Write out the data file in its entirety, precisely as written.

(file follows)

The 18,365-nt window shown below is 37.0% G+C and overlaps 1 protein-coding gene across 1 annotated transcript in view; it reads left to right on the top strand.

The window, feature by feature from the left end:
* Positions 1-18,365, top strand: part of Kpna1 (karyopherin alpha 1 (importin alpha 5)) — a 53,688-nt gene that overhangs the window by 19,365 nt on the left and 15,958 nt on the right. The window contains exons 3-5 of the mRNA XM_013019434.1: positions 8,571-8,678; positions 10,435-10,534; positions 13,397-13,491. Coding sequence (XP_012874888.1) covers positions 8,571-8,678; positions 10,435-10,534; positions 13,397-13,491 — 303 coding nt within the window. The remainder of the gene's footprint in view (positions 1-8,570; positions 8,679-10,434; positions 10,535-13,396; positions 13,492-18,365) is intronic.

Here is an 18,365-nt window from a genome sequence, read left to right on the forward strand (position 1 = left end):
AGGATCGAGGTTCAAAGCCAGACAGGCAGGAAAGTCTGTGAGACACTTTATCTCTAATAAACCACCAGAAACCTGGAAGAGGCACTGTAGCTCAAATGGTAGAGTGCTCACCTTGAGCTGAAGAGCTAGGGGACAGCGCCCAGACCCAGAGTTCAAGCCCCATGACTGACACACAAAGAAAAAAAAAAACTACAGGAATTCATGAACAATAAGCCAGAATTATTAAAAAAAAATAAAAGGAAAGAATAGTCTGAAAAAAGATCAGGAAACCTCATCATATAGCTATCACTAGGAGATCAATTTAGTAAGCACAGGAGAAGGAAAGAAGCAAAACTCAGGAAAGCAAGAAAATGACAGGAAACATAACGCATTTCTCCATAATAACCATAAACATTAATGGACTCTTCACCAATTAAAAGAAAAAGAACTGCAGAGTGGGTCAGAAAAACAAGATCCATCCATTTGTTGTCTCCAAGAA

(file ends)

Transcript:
The 18,365-nt window shown below is 37.0% G+C and overlaps 1 protein-coding gene across 1 annotated transcript in view; it reads left to right on the top strand.

The window, feature by feature from the left end:
* Positions 1-18,365, top strand: part of Kpna1 (karyopherin alpha 1 (importin alpha 5)) — a 53,688-nt gene that overhangs the window by 19,365 nt on the left and 15,958 nt on the right. The window contains exons 3-5 of the mRNA XM_013019434.1: positions 8,571-8,678; positions 10,435-10,534; positions 13,397-13,491. Coding sequence (XP_012874888.1) covers positions 8,571-8,678; positions 10,435-10,534; positions 13,397-13,491 — 303 coding nt within the window. The remainder of the gene's footprint in view (positions 1-8,570; positions 8,679-10,434; positions 10,535-13,396; positions 13,492-18,365) is intronic.

Here is an 18,365-nt window from a genome sequence, read left to right on the forward strand (position 1 = left end):
AGGATCGAGGTTCAAAGCCAGACAGGCAGGAAAGTCTGTGAGACACTTTATCTCTAATAAACCACCAGAAACCTGGAAGAGGCACTGTAGCTCAAATGGTAGAGTGCTCACCTTGAGCTGAAGAGCTAGGGGACAGCGCCCAGACCCAGAGTTCAAGCCCCATGACTGACACACAAAGAAAAAAAAAAACTACAGGAATTCATGAACAATAAGCCAGAATTATTAAAAAAAAATAAAAGGAAAGAATAGTCTGAAAAAAGATCAGGAAACCTCATCATATAGCTATCACTAGGAGATCAATTTAGTAAGCACAGGAGAAGGAAAGAAGCAAAACTCAGGAAAGCAAGAAAATGACAGGAAACATAACGCATTTCTCCATAATAACCATAAACATTAATGGACTCTTCACCAATTAAAAGAAAAAGAACTGCAGAGTGGGTCAGAAAAACAAGATCCATCCATTTGTTGTCTCCAAGAA